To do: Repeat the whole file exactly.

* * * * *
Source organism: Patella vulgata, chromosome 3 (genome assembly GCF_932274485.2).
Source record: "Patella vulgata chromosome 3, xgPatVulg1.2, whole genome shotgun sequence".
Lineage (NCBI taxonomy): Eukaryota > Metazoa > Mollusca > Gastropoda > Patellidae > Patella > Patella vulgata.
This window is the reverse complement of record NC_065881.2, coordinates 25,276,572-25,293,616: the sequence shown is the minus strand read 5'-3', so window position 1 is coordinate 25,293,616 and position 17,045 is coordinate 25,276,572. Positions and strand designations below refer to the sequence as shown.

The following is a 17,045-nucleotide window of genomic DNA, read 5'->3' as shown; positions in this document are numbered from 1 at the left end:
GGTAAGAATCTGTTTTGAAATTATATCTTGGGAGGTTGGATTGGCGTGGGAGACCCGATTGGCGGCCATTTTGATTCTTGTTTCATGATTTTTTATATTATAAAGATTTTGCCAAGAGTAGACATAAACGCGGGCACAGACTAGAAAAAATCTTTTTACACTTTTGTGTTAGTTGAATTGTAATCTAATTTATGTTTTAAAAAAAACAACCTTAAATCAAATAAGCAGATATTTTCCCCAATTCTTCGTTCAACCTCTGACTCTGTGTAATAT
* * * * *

Source organism: Patella vulgata, chromosome 3 (genome assembly GCF_932274485.2).
Source record: "Patella vulgata chromosome 3, xgPatVulg1.2, whole genome shotgun sequence".
Lineage (NCBI taxonomy): Eukaryota > Metazoa > Mollusca > Gastropoda > Patellidae > Patella > Patella vulgata.
This window is the reverse complement of record NC_065881.2, coordinates 25,276,572-25,293,616: the sequence shown is the minus strand read 5'-3', so window position 1 is coordinate 25,293,616 and position 17,045 is coordinate 25,276,572. Positions and strand designations below refer to the sequence as shown.

The following is a 17,045-nucleotide window of genomic DNA, read 5'->3' as shown; positions in this document are numbered from 1 at the left end:
GGTAAGAATCTGTTTTGAAATTATATCTTGGGAGGTTGGATTGGCGTGGGAGACCCGATTGGCGGCCATTTTGATTCTTGTTTCATGATTTTTTATATTATAAAGATTTTGCCAAGAGTAGACATAAACGCGGGCACAGACTAGAAAAAATCTTTTTACACTTTTGTGTTAGTTGAATTGTAATCTAATTTATGTTTTAAAAAAAACAACCTTAAATCAAATAAGCAGATATTTTCCCCAATTCTTCGTTCAACCTCTGACTCTGTGTAATAT